Wednesday, November 7, 2007

Concept 1

Posted By on Wed, Nov 7, 2007 at 12:00 AM

In 1996, Richie Hawtin, then of Windsor, was among a handful of techno producers attempting to resize the global dance party to fit inside listeners' heads. Wolfgang Voigt was at it in Cologne, while Berliners Mark Ernestus and Mortitz von Oswald were throwing dirt on the music's formulaic 4/4 beat with their wide-ranging Basic Channel productions, finding new rhythms and sounds by reducing pitch and creating space for their increasingly languorous effects-laced tracks.

Hawtin's approach, however, was more skeletal. Concept 1 — released on his own Plus 8 label via a series of 12-inch vinyl records over a 12-month period and then later collected on a single CD — showed how deep mental techno could go without losing its physical kick. The tracks appeared to have been freeze-dried and de-humidified, stripped of all extraneous fat and color. They resembled gray and brittle blank canvases, "sketched" with unexpected hi-hats on top, gurgles and pops in the midrange, and an ever-present subsonic boom at the bottom. Titles used futuristic numerical jargon that revealed nothing if not the music's anonymity. What did "5:00 v. 1" or "24:00 v. 2" mean in 1996? Yet, the music on the Concept 1 series stood heads apart from nearly everything else being made 11 years ago. And it still does today, which is no doubt why a re-mastered version has just been released by Hawtin's now Berlin-based Minus imprint.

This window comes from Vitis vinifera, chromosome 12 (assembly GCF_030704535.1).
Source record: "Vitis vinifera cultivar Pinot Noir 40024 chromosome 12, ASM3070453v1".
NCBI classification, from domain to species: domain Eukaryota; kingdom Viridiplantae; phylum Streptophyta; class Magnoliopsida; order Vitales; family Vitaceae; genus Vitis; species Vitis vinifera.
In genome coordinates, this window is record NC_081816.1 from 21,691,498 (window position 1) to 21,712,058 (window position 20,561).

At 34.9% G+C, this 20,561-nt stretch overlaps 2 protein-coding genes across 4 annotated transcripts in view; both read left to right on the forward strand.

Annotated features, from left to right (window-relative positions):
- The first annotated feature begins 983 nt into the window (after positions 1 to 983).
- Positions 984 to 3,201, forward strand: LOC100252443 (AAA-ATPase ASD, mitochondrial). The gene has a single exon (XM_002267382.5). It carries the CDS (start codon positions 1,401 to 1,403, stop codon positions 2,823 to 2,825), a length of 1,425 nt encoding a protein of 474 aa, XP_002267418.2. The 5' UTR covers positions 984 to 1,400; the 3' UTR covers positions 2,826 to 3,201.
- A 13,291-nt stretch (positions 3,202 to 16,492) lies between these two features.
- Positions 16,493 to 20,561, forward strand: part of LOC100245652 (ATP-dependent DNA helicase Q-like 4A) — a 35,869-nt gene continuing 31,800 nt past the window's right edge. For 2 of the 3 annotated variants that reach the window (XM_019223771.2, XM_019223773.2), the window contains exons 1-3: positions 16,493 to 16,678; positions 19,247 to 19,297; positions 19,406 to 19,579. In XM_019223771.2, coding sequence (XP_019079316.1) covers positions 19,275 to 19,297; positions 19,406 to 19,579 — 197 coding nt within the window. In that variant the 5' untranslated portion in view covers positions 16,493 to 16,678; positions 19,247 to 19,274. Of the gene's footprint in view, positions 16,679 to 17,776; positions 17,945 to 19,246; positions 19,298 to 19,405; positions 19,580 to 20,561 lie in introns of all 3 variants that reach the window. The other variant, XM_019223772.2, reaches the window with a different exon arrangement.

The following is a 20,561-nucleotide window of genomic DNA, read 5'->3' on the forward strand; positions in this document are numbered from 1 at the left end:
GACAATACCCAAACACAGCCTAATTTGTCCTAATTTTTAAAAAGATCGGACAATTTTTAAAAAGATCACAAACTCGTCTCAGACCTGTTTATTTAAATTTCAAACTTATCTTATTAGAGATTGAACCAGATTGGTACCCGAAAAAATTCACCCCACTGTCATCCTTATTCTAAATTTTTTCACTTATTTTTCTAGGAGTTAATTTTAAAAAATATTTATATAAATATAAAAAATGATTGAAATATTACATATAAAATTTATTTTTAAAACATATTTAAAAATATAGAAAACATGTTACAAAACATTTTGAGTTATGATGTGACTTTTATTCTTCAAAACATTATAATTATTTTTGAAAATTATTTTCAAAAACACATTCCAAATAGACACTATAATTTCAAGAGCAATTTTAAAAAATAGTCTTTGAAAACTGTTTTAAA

The limited double-pack CD includes Concept 1/Variations, Cologne-based producer Thomas Brinkmann's inspired re-interpretation of Hawtin's series, using a customized turntable he developed with two tone arms. The effect is to open up the sound even more and then fill in the gaps with overlooked and accidental sonic information found on the original recordings. What was dry becomes wet here; what appeared buried in the rubble is now free to shimmer and sway. And the audio mutations are enhanced even more, thanks to Stefan Betke (aka Pole), the famed Berlin studio engineer who did all the remastering.

Walter Wasacz writes about music for Metro Times. Send comments to


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